Innovive Health secures capital to support growth strategy
“These terms are incredible,” thought Anthony Loumidis, the CFO of Innovive Health, when he first received KeyBank’s term sheet proposal. Loumidis was in the market to secure financing to restructure the company’s debt and shore up its balance sheet. During the search, he spoke with a half dozen potential lending sources, but KeyBank’s offer was unmatched. “It wasn’t a difficult decision.”
Loumidis joined Innovive Health, a Massachusetts-based full-service in-home care provider in 2017, with the goal of readying the company to expand its service areas. One of the largest providers of skilled nursing in the state, Innovive Health focuses on serving patients with complex behavioral health challenges and multiple medical comorbidities that need daily attention. Serving this vulnerable patient demographic, Innovive completes more than 1.1 million patient care visits annually, a feat most large hospitals can’t claim.
Innovive Health’s patients are considered “high utilizers” – although they comprise approximately 5% of the population, they account for more than 50% of all costs across the healthcare continuum. Home healthcare organizations such as Innovive add value by providing equitable and critically needed care to this patient population in the lowest cost care environment – the home. From insulin injections and wound care to therapeutic supervision and assistance with social and behavioral issues, home-based care agencies such as Innovive deliver positive outcomes for vulnerable patients who were already living with mental health issues and limited support systems.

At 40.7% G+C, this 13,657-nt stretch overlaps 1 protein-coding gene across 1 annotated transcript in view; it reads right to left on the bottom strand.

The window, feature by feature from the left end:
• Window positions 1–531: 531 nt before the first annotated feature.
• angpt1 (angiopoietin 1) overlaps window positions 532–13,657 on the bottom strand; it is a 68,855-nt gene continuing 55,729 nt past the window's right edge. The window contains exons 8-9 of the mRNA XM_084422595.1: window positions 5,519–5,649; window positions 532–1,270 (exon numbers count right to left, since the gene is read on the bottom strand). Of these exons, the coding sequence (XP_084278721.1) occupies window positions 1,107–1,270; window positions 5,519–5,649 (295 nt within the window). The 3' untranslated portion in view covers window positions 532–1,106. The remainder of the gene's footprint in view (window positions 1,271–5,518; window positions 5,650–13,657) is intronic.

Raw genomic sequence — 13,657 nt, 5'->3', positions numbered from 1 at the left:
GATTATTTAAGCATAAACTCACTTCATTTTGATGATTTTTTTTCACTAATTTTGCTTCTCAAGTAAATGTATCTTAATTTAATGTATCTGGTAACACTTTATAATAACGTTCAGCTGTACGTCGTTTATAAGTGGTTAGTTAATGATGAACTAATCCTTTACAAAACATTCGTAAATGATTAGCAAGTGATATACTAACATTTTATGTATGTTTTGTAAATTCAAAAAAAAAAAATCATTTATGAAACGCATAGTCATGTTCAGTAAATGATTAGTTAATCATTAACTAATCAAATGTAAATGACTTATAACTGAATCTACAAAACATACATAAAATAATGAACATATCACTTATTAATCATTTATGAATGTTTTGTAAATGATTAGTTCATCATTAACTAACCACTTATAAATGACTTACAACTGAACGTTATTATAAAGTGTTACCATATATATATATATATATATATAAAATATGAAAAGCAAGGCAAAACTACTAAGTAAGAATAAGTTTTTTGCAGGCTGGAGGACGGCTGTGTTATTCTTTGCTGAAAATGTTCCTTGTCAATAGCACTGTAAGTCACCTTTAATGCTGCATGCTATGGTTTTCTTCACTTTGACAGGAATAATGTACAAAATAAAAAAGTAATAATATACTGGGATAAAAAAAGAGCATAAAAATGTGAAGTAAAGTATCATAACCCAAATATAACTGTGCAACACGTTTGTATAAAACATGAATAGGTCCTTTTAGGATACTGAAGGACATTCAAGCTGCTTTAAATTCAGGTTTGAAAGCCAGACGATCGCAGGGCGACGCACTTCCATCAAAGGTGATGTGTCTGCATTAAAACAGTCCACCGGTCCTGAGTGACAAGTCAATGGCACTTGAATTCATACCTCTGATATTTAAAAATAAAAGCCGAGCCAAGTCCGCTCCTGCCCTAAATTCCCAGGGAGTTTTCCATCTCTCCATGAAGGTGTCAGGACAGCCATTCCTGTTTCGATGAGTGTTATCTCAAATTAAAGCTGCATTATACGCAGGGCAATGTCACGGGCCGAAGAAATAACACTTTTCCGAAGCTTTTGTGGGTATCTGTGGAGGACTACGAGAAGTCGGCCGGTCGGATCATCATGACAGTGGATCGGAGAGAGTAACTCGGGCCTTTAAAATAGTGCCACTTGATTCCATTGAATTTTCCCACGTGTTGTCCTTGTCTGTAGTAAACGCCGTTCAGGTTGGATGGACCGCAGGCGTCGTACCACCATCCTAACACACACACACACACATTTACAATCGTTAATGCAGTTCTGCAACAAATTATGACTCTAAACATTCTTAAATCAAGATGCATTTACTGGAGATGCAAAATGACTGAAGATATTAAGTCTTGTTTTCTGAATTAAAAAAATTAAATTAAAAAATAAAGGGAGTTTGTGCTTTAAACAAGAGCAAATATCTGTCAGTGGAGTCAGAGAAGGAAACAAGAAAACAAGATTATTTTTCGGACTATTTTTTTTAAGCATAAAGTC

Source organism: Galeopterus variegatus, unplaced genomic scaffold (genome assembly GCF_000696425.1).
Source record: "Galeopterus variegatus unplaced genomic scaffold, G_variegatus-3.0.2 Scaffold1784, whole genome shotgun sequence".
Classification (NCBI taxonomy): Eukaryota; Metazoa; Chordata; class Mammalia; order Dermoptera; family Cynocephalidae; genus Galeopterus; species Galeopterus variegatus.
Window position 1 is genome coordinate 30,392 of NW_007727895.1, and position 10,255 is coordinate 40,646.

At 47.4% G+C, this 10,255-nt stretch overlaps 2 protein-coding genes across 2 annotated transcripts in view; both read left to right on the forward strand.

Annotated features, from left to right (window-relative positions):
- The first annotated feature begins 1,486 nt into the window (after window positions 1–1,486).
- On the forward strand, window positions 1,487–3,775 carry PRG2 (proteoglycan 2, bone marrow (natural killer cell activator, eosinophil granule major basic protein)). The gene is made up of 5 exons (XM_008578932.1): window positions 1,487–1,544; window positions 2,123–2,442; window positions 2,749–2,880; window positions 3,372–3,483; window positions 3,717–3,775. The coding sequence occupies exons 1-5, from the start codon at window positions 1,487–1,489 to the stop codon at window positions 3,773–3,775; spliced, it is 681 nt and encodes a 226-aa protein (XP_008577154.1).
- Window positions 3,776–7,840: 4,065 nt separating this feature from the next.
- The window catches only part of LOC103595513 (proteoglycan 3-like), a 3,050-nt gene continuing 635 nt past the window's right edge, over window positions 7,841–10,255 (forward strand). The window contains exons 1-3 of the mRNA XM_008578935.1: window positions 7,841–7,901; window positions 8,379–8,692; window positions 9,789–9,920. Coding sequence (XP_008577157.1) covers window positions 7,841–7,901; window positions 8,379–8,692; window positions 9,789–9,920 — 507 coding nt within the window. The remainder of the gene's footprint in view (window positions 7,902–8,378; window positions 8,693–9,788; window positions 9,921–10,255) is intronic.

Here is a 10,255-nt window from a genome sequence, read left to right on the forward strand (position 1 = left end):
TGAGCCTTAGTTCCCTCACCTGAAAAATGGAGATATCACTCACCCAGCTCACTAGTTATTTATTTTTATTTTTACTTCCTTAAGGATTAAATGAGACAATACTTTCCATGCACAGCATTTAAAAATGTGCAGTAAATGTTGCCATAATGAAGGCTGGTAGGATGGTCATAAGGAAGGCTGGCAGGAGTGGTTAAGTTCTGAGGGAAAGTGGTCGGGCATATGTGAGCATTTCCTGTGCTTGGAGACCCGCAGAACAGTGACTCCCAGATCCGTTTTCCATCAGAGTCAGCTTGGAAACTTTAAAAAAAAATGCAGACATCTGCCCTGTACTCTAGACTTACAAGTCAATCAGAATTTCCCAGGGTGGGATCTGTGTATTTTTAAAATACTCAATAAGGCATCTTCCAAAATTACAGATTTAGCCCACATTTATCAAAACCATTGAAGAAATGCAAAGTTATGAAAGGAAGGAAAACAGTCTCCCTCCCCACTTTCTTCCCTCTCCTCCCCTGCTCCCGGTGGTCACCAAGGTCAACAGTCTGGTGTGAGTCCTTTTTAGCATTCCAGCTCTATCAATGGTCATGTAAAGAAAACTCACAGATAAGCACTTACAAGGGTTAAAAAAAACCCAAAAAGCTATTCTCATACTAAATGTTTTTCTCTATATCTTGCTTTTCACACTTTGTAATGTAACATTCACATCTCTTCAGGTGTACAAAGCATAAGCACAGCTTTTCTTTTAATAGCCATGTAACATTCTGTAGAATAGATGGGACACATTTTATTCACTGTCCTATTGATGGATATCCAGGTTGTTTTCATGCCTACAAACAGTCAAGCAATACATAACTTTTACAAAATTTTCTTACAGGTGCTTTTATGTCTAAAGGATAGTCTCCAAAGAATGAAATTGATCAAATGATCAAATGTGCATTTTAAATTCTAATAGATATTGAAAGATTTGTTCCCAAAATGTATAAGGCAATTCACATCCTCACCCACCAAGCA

In the summer of 2021, Innovive carried two adjustable-rate notes on its balance sheet, and it had a line of credit that needed to be replaced. The company was also preparing for other organizational investments and a capital restructuring. As Loumidis puts it, his goal was to “simplify the company’s financial capital structure, refinance the company and make it healthier.” He was looking to forge a relationship with a bank that would accommodate this complex transaction and support the company through its next phase of growth.
Inside the deal
Innovive needed to secure a multimillion dollar funding package to achieve its financial restructuring goals and drive its growth strategy. Loumidis spent more than a year professionally shopping for the right bank. “I talked to banks for 12 to 18 months, so I knew what I wanted. I was an informed party,” he says. Foremost on his wish list, he wanted to swap the adjustable rate note with a five-year term loan at a favorable fixed rate.
In February 2021, Loumidis met Jacob Ullucci, SVP of commercial healthcare banking at KeyBank. By April, Ullucci sent over his offer: a 2.15% fixed-rate five-year loan to accommodate the refinancing and equity buyout along with a credit facility. No other bank had a comparable offer. “I had the experience of working with six or seven banks, and nothing else came across the table that truly impressed me or that could fully meet our organizational needs,” says Loumidis.